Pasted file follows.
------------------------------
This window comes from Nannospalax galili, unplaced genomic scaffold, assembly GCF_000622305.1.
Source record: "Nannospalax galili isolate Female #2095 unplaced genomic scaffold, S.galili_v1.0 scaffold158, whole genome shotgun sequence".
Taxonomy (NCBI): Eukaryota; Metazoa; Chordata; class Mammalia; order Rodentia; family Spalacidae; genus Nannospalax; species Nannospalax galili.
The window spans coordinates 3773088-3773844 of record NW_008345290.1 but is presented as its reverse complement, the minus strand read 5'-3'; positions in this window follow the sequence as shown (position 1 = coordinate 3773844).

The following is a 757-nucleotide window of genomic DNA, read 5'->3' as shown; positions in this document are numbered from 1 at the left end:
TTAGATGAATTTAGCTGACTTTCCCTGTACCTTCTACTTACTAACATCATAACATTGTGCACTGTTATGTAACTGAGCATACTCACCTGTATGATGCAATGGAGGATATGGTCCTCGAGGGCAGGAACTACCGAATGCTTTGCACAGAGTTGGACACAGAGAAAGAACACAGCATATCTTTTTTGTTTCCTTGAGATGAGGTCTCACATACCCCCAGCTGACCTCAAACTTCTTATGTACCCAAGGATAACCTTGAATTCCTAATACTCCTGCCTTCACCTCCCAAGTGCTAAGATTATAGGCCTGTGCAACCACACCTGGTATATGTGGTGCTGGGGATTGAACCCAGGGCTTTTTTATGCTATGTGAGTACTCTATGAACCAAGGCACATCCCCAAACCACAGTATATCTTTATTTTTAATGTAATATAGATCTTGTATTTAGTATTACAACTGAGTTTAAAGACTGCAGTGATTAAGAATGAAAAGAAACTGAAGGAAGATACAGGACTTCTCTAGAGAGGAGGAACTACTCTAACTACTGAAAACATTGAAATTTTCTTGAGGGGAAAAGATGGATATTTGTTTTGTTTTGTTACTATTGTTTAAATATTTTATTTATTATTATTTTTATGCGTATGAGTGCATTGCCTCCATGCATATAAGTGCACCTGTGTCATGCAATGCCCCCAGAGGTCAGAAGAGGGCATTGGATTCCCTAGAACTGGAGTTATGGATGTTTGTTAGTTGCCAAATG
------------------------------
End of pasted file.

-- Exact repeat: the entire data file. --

This window comes from Nannospalax galili, unplaced genomic scaffold, assembly GCF_000622305.1.
Source record: "Nannospalax galili isolate Female #2095 unplaced genomic scaffold, S.galili_v1.0 scaffold158, whole genome shotgun sequence".
Taxonomy (NCBI): Eukaryota; Metazoa; Chordata; class Mammalia; order Rodentia; family Spalacidae; genus Nannospalax; species Nannospalax galili.
The window spans coordinates 3773088-3773844 of record NW_008345290.1 but is presented as its reverse complement, the minus strand read 5'-3'; positions in this window follow the sequence as shown (position 1 = coordinate 3773844).

The following is a 757-nucleotide window of genomic DNA, read 5'->3' as shown; positions in this document are numbered from 1 at the left end:
TTAGATGAATTTAGCTGACTTTCCCTGTACCTTCTACTTACTAACATCATAACATTGTGCACTGTTATGTAACTGAGCATACTCACCTGTATGATGCAATGGAGGATATGGTCCTCGAGGGCAGGAACTACCGAATGCTTTGCACAGAGTTGGACACAGAGAAAGAACACAGCATATCTTTTTTGTTTCCTTGAGATGAGGTCTCACATACCCCCAGCTGACCTCAAACTTCTTATGTACCCAAGGATAACCTTGAATTCCTAATACTCCTGCCTTCACCTCCCAAGTGCTAAGATTATAGGCCTGTGCAACCACACCTGGTATATGTGGTGCTGGGGATTGAACCCAGGGCTTTTTTATGCTATGTGAGTACTCTATGAACCAAGGCACATCCCCAAACCACAGTATATCTTTATTTTTAATGTAATATAGATCTTGTATTTAGTATTACAACTGAGTTTAAAGACTGCAGTGATTAAGAATGAAAAGAAACTGAAGGAAGATACAGGACTTCTCTAGAGAGGAGGAACTACTCTAACTACTGAAAACATTGAAATTTTCTTGAGGGGAAAAGATGGATATTTGTTTTGTTTTGTTACTATTGTTTAAATATTTTATTTATTATTATTTTTATGCGTATGAGTGCATTGCCTCCATGCATATAAGTGCACCTGTGTCATGCAATGCCCCCAGAGGTCAGAAGAGGGCATTGGATTCCCTAGAACTGGAGTTATGGATGTTTGTTAGTTGCCAAATG